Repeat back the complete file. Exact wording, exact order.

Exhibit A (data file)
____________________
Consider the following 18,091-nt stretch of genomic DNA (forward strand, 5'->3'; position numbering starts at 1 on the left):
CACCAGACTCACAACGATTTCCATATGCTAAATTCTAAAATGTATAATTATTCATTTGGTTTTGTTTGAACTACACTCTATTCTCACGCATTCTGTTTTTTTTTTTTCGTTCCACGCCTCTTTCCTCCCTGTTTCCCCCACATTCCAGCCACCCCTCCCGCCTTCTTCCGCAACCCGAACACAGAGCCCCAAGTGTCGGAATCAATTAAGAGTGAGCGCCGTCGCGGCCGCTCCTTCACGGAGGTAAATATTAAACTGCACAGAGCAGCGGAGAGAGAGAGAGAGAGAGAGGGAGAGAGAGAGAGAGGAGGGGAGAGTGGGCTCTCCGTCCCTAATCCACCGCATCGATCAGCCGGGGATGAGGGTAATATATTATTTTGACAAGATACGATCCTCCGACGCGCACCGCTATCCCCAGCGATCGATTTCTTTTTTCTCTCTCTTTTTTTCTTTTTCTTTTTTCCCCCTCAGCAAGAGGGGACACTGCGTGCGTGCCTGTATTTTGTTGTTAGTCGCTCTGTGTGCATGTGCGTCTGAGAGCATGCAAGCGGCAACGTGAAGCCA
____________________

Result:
Consider the following 18,091-nt stretch of genomic DNA (forward strand, 5'->3'; position numbering starts at 1 on the left):
CACCAGACTCACAACGATTTCCATATGCTAAATTCTAAAATGTATAATTATTCATTTGGTTTTGTTTGAACTACACTCTATTCTCACGCATTCTGTTTTTTTTTTTTCGTTCCACGCCTCTTTCCTCCCTGTTTCCCCCACATTCCAGCCACCCCTCCCGCCTTCTTCCGCAACCCGAACACAGAGCCCCAAGTGTCGGAATCAATTAAGAGTGAGCGCCGTCGCGGCCGCTCCTTCACGGAGGTAAATATTAAACTGCACAGAGCAGCGGAGAGAGAGAGAGAGAGAGAGGGAGAGAGAGAGAGAGGAGGGGAGAGTGGGCTCTCCGTCCCTAATCCACCGCATCGATCAGCCGGGGATGAGGGTAATATATTATTTTGACAAGATACGATCCTCCGACGCGCACCGCTATCCCCAGCGATCGATTTCTTTTTTCTCTCTCTTTTTTTCTTTTTCTTTTTTCCCCCTCAGCAAGAGGGGACACTGCGTGCGTGCCTGTATTTTGTTGTTAGTCGCTCTGTGTGCATGTGCGTCTGAGAGCATGCAAGCGGCAACGTGAAGCCA